Juniper 'Founder' Flees
Ashok Krishnamurthi, VP of the infrastructure products group, and R.K. Anand, VP of ASIC engineering, have both left, according to sources. Timing on their departures is unclear, although it could have been as much as a month ago.
Juniper officials would not confirm whether the two had left, citing a policy not to comment on the status of current or former employees. However, Krishnamurthi's bio was removed from Juniper's Website sometime in the last 48 hours.
Krishnamurthi was one of Juniper's original engineers, having joined "in early 1996 to help found the company," according to the erstwhile bio, but he wasn't part of the founding team, a Juniper spokeswoman notes.
It doesn't appear that the two have left to join BCN, a router startup led by yet another Juniper departee, Michael Beesley (see BCN Joins Router Race). Instead, sources say it's likely Krishnamurthi and Anand have decided to start their own venture.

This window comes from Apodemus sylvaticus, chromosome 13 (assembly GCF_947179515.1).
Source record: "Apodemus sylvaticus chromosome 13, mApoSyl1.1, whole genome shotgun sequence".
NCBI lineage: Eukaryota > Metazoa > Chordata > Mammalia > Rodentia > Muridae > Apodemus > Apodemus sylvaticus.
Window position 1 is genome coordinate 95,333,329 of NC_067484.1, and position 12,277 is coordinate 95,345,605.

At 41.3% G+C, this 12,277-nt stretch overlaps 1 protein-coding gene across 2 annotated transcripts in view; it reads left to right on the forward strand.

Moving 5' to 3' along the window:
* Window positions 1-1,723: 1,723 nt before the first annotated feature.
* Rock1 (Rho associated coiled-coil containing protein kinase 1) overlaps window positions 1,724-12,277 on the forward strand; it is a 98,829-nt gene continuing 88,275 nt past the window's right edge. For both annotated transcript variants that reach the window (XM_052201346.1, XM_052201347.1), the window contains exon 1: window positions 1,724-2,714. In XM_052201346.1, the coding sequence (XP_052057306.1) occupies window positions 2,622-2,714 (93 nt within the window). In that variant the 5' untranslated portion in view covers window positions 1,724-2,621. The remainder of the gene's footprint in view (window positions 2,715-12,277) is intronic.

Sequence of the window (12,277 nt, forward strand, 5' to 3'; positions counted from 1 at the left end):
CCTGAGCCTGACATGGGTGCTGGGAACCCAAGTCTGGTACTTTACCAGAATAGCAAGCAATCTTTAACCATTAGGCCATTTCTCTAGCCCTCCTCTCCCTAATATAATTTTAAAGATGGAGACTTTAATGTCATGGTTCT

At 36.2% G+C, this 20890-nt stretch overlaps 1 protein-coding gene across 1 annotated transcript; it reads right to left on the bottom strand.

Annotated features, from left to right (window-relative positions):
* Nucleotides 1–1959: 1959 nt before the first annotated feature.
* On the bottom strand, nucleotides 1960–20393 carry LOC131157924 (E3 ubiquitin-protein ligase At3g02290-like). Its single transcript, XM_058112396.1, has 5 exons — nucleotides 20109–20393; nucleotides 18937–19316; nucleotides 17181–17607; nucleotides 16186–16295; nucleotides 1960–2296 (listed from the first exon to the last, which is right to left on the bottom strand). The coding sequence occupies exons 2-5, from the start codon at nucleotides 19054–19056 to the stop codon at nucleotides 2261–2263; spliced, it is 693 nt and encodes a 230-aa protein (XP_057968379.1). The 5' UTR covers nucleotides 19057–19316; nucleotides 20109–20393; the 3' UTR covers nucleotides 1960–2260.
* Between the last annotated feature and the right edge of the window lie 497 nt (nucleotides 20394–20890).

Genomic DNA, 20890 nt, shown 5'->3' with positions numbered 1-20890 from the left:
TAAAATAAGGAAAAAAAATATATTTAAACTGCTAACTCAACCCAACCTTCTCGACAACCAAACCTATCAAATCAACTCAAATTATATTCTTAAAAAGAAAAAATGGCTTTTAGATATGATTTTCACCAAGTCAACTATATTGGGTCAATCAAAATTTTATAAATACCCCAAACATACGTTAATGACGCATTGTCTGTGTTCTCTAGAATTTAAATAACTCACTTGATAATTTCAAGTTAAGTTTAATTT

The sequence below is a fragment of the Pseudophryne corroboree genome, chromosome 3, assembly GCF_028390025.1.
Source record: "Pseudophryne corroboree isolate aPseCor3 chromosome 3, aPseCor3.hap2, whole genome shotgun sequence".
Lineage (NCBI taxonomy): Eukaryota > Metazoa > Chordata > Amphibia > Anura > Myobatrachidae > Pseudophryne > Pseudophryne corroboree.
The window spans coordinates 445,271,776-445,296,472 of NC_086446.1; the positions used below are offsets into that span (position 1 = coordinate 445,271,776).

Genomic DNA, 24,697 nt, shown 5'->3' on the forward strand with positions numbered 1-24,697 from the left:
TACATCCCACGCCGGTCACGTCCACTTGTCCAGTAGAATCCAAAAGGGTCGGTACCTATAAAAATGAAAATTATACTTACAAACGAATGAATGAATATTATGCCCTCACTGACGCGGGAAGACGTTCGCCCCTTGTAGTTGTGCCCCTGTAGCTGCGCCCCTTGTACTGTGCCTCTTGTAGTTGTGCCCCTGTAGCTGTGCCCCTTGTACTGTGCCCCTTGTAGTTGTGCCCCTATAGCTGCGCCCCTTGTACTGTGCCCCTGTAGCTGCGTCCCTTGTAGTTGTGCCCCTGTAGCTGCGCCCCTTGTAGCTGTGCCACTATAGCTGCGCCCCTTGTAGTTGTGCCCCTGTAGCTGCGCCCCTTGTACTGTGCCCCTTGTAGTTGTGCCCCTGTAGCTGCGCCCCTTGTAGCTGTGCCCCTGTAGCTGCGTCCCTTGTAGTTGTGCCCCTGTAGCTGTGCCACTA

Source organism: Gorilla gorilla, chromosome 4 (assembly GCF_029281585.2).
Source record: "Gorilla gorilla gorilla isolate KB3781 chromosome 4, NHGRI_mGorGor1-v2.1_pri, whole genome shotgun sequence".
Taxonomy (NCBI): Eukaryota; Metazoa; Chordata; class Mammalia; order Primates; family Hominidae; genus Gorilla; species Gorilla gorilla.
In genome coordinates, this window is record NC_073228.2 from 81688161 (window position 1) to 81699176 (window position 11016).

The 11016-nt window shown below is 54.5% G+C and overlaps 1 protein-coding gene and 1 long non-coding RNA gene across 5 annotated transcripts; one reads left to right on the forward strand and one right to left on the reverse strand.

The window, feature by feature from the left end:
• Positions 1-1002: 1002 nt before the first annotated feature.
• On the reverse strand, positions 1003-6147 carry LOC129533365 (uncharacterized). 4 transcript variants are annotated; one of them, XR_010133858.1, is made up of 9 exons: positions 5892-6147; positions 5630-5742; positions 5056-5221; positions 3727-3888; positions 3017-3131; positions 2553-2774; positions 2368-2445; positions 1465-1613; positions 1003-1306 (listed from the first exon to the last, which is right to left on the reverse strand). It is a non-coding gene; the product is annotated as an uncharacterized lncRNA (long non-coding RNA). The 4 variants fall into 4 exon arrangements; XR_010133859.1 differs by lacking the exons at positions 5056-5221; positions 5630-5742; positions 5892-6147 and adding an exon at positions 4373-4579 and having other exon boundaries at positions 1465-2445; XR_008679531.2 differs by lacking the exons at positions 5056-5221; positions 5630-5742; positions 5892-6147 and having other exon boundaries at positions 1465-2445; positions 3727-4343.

So, what's with these Juniper folks catching the startup bug? Is it a coincidence? A brain drain? A flight from a coworker who refuses to use deodorant?
Some say the executives' departures are a logical effect of Juniper's current adolescent period. The company started with a mission to outdo Cisco Systems Inc.'s (Nasdaq: CSCO) IP routers. Now it's bolstering its ATM and multiservice offerings with products such as the M320 and getting into enterprise business with the acquisition of NetScreen Technologies Inc. (see Juniper Hatches the M320 and Juniper Buys NetScreen). It's possible the old guard is pining for the days of an IP-focused startup.
Krishnamurthi's departure is significant, but there are no outward signs of a deeper problem. "It's not like Juniper's falling apart," one competitor says.
— Craig Matsumoto, Senior Editor, Light Reading